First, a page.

How to reduce injuries by improving posture | Cricket coaching, fitness and tips

How to reduce injuries by improving posture

What's worse than having a bad cricket technique?

How about a dangerous technique?

Chances are you know someone who plays with niggles in the shoulder, hip or back. Chances are it is caused by improper technique. Injury rates are up massively in recent years but it's not because players have stopped trying to bat and bowl with proper technique, it's because their bodies are not letting them.

As most players have some kind of issue like this, it's worth knowing what to do about it whether you are a player yourself or you coach players who want to reduce preventable injuries.

Why is posture to blame?

Posture is linked directly to good technique. For example, a fast bowler with weak core muscles due to a life spent sitting (driving, working at a desk, etc.) may be stiff and unable to keep his hips and shoulders lined up. This twists the spine, causes the action to be mixed and increases the risk of injury.

The bowler may react to his 'core' weakness by doing crunches or other abdominal exercises. On the surface this makes sense. Train the abs and the core gets stronger. The problem is that you can't improve the stability of your spine by moving it (as most ab isolation exercises do).

Instead of getting better, our bowler is stuck in an endless loop of playing, soreness and recovery. In the long run it may lead to stress fractures. Poor technique caused by poor posture.

And batsmen don't get away with it either. As they bat and throw the same way round they can develop an imbalance in strength and flexibility between the left and right side. This also causes injury.

How to improve posture

What our example bowler and batsman really needs to do is teach his (or her) hips, lower back and abdominal muscles to work together to keep the spine happy while the arms and legs do the job of executing your skill.

This is not done by isolating core muscles. Just like the cover drive or the bowling action, you need to learn to move the whole body with balance and coordination. In other words: it's a nervous system reflex action that you need to teach yourself to do without thinking about.

How you do this will depend greatly on the individual, but there are some general guidelines to making sure your posture is sound both when standing still and playing cricket.

Firstly, stretch every day. Both active stretching through mobility exercises (see chapter three here) and static stretching. If you are less mobile on one side of the body, spend more time working on that side. It only takes a few minutes and can be done at home as well as before or after play.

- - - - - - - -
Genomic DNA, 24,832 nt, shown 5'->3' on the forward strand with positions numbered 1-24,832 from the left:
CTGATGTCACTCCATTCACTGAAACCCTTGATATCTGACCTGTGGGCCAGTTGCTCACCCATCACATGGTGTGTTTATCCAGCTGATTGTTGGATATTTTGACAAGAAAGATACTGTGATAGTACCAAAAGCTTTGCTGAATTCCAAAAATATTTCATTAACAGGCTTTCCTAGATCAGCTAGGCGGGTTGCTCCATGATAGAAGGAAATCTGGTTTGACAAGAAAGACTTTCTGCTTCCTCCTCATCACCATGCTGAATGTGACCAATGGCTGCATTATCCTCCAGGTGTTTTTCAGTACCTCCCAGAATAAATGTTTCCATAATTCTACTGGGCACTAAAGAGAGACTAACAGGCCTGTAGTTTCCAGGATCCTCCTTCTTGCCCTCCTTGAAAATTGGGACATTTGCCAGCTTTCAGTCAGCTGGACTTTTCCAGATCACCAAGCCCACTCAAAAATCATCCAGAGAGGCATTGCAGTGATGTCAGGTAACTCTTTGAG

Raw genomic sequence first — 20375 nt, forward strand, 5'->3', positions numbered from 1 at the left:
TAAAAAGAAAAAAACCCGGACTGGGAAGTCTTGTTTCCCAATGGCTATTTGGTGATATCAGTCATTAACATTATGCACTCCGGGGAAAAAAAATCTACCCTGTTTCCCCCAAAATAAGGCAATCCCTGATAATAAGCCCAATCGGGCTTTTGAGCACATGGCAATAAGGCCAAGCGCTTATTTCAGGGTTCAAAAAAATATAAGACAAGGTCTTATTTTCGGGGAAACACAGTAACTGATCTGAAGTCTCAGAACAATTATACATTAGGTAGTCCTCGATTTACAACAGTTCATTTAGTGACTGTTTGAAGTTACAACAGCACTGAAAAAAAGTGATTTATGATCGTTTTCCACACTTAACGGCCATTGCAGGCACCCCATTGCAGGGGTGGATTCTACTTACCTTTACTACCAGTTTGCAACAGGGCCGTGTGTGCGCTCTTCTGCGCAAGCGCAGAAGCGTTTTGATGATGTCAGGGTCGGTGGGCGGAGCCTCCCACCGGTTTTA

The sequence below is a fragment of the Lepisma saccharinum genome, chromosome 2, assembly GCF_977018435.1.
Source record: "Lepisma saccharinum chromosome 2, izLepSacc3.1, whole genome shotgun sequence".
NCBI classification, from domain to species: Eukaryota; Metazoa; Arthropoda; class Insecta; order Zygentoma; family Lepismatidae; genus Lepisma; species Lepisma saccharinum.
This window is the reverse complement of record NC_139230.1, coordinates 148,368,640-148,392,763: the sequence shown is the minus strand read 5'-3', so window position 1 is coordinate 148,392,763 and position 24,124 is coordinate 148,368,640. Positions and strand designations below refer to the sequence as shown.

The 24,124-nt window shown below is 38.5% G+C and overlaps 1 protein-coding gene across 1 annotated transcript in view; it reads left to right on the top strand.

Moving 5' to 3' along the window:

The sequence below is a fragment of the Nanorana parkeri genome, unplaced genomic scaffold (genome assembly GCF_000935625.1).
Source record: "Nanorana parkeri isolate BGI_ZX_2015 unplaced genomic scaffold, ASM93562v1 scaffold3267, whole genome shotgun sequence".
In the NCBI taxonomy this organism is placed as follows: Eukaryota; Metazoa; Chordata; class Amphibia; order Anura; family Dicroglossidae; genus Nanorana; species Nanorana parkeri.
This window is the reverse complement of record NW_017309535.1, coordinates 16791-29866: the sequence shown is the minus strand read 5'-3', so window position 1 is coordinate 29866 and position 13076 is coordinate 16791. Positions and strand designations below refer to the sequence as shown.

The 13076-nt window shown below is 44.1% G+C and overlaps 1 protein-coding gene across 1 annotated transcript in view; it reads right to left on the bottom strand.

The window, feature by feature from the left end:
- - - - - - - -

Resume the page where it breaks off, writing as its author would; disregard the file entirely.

Secondly, if you are doing strength training (which all cricketers should be), you need to make sure you focu on movements over muscles. Aim to balance out the pushing (such as press ups or bench pressing) with pulling (like chin ups), Knee dominant (like squats) with hip dominant (like deadlifts). Always include single arm and leg work, especially if one side is weaker than the other.

However, if you are a coach, you will find you have little control over these elements in your players. The good news there is something else you can do, which is probably more important.

Technique work

Above and beyond stretching and strengthening is technical work, however, this is not the technical work of making adjustments to your bowling action, or learning how to perform a new shot.

This technical work is all about teaching your body to move as one coordinated unit whatever you are doing: running, throwing, bowling or hitting.

This can take a major rethink as to how you approach training. Traditional gym work has often been about isolating muscles or getting a sweat on. Traditional nets have been about working on specific cricket technical points. All these elements are important but useless if you have the postural imbalances we have discussed.

The solution is to spend time working on postural technique. Simple exercises can teach you how it feels to make your body work as one unit. Done without weight (or in the chop/lift case a very low weight) the focus is on having an upright spine and letting the hips work with the rest of the body rather than resist it:

  • Deep squat. Toes pointing forward. Lower in 8 seconds, hold for 2 seconds rise in 8 seconds. 10-15 reps.
  • Lunge. Feet in line. Lower in 8 seconds, hold for 2 seconds rise in 8 seconds. 10-15 reps.
  • Chop/Lift. See here for more details.

If you are used to hard work it may feel odd to do these movements in slow controlled ways. Remember the key is to rewire your postural nervous system, not feel the burn. They can easily replace an existing workout or be used in a comprehensive warm up before doing cricket skill work.

The take home point is that we all have some kind of postural imbalance (cricket is a one sided game). Using stretching, strength work and CNS technical work you can help to bring posture back from the brink in you or the players you coach.

image credit: zoonabar


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